January 2016 Update
The GAFCON Primates have now traveled to be in Canterbury with Archbishop Justin Welby and the other Primates of the Anglican Communion. The Primates are gathering to seek to find a way to resolve the spiritual and moral crisis that has beset the Communion throughout the opening years of the twenty first century.
The GAFCON Primates are attending with the sincere hope that Archbishop Welby and the other Primates will join together with them to guard the gospel we love, and move forward together in a renewed and restored Communion convicted anew that we cannot rewrite God’s word to suit the spirit of a secular age.
Many orthodox Primates did not attend the last Primates Meeting in 2011 under the chairmanship of his predecessor, Rowan Williams. They were not prepared to share in fellowship with provinces like The Episcopal Church of the United States (TEC) which had rejected the clear teaching of Scripture and the collegial mind of previous Primates Meetings and the Lambeth Conference 1998 by pressing ahead with the blessing of same sex unions and ordaining those in such relationships.
This time, the GAFCON and other orthodox Primates have decided to attend. They do so with a shared understanding, clearly and consistently expressed over many years, that action is needed to restore the spiritual and doctrinal integrity of the Communion they care for so deeply.
They believe that moving forward together in a renewed and restored Communion is possible, but it depends upon action being taken by the Archbishop of Canterbury and a majority of the Primates to ensure that participation in this renewed Communion is underpinned by robust commitments to biblical teaching and morality.
Some have suggested that one way forward for the Anglican Communion to abandon the idea that there should be mutual recognition between the provinces and that it should instead find its unity simply in a common relationship with the Archbishop of Canterbury.
This is not historic Anglicanism; the See of Canterbury is honoured and respected as the Mother Church of the Communion, but the unity of the Communion does not depend upon the Archbishop of Canterbury. Rather, it depends upon the various provinces being able to recognise each other, with all their differences of culture, as truly apostolic and committed to the faith as it has been received. Tragically, that recognition has now broken down and affection for Canterbury is no substitute. As the GAFCON movement affirmed in the Jerusalem Declaration of 2008,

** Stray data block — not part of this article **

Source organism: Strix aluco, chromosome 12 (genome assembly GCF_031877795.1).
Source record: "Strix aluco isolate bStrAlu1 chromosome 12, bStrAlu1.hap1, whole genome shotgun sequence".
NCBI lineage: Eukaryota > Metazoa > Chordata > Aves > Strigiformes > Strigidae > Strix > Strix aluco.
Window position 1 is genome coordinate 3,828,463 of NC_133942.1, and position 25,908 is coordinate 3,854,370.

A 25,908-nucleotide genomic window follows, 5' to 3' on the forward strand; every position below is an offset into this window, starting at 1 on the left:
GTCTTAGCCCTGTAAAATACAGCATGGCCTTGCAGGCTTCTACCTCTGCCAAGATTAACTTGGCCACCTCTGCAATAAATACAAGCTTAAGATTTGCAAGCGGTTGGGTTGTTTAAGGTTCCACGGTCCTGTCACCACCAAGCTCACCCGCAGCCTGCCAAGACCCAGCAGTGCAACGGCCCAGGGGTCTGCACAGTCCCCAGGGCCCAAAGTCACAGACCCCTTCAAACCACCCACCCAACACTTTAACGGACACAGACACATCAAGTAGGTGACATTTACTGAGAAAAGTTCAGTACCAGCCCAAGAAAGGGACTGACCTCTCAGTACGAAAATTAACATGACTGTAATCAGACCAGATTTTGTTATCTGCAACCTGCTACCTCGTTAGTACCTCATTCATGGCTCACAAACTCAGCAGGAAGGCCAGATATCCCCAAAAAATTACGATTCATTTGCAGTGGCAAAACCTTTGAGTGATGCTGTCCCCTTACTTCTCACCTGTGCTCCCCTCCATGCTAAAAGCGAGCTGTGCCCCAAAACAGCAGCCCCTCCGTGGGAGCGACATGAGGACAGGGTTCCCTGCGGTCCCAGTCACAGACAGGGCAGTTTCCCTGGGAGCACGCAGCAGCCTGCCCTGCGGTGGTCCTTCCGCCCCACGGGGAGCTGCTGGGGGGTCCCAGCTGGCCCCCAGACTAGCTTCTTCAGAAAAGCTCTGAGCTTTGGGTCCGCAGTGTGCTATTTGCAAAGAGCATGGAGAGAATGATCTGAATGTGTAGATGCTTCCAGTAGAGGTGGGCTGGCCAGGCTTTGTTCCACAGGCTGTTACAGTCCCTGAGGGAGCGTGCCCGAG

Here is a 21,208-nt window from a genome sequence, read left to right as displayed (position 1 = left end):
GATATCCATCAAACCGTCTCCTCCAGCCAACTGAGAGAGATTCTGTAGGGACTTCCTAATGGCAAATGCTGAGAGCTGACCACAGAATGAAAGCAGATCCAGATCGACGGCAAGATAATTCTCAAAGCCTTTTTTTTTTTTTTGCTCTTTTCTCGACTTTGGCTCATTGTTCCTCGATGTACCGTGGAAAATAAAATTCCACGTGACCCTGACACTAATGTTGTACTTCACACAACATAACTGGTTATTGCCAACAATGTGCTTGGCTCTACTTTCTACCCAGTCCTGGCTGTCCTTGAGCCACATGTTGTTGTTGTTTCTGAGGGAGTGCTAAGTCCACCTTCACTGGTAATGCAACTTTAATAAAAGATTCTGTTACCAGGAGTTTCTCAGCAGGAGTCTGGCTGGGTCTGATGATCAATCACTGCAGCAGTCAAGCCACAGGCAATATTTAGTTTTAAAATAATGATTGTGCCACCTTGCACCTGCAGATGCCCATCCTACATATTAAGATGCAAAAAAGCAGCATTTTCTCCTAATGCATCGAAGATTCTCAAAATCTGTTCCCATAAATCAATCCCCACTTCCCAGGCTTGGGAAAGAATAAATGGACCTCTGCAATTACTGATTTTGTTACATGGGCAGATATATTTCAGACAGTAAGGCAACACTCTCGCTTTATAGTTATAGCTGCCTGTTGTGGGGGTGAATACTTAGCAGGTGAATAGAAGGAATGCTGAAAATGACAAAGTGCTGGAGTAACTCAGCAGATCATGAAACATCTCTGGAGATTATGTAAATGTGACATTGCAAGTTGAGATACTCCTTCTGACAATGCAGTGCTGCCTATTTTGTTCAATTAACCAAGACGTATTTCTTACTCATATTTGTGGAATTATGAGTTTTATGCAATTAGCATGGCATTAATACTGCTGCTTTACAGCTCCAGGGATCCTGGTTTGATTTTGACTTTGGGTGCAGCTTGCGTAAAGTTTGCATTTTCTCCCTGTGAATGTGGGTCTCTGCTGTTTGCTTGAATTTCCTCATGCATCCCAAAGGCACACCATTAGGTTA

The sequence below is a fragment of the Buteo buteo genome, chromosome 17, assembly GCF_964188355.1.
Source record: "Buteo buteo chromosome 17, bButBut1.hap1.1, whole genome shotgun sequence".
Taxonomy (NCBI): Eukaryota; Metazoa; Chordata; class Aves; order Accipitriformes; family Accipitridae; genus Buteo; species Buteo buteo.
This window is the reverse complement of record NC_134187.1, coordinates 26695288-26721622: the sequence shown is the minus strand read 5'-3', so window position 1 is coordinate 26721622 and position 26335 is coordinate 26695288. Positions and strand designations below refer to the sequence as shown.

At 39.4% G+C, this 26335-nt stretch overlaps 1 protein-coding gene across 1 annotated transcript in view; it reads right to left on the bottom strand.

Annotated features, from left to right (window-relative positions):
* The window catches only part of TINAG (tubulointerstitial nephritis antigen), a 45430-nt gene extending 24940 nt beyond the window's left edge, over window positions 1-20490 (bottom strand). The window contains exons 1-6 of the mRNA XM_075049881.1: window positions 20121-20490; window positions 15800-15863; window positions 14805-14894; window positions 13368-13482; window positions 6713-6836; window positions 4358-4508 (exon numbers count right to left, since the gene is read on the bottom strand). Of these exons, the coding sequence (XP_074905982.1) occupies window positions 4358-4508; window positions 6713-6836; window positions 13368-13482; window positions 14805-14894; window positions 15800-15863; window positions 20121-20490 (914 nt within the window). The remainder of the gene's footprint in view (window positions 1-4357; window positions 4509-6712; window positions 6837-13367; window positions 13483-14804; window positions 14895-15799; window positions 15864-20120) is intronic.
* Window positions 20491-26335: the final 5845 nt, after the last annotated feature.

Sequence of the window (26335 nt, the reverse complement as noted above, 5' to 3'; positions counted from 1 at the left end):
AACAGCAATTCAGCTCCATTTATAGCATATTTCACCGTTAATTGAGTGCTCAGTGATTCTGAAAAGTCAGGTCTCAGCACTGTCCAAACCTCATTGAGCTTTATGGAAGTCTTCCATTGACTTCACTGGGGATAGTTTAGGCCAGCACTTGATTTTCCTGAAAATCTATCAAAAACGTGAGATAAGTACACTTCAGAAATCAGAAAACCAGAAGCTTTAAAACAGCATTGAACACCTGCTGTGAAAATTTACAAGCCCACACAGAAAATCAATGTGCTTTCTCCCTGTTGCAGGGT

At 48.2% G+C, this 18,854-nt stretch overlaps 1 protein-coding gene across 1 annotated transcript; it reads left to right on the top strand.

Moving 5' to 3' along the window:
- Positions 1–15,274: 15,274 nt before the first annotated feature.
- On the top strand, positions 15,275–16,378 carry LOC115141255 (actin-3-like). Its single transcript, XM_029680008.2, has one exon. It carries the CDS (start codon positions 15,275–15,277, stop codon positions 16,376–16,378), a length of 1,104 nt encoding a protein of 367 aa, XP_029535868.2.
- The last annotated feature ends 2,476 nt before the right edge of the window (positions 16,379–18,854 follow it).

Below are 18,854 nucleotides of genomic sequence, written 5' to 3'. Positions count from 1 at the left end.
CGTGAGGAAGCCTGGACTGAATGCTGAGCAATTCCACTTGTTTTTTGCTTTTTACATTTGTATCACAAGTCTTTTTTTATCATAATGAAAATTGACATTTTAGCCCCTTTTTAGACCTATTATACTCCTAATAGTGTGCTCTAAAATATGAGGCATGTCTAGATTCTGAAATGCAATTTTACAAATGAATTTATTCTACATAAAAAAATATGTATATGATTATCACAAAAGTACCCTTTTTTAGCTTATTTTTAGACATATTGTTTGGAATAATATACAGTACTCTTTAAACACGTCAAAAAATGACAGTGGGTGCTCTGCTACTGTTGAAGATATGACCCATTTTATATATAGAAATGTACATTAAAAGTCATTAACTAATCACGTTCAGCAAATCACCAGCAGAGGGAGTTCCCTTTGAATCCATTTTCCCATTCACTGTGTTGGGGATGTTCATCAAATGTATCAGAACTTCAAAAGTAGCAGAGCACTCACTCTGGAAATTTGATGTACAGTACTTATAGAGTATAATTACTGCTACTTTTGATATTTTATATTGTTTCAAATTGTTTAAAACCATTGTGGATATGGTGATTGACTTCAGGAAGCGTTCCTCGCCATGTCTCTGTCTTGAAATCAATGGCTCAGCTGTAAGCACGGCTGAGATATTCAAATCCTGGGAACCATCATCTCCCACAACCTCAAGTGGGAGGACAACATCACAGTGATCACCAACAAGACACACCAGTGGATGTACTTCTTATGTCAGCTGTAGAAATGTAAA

‘While acknowledging the nature of Canterbury as an historic see, we do not accept that Anglican identity is determined necessarily through recognition by the Archbishop of Canterbury.’
The Anglican Communion is in danger of leaving aside the gospel of God’s costly grace to us sinners, replacing it with the poor substitute of cheap grace which makes us comfortable but can neither save nor transform. This is not the renewal and restoration which the GAFCON and other orthodox primates seek.
The choice before the Primates as they gather in Canterbury is whether they will take the difficult but necessary action to renew the confessional unity of the Communion placing the teaching of the bible at the centre of its sacramental life and witness, or whether they will accept a merely cosmetic institutional restructuring which will see it increasingly taken captive by the dominant secular culture of the West.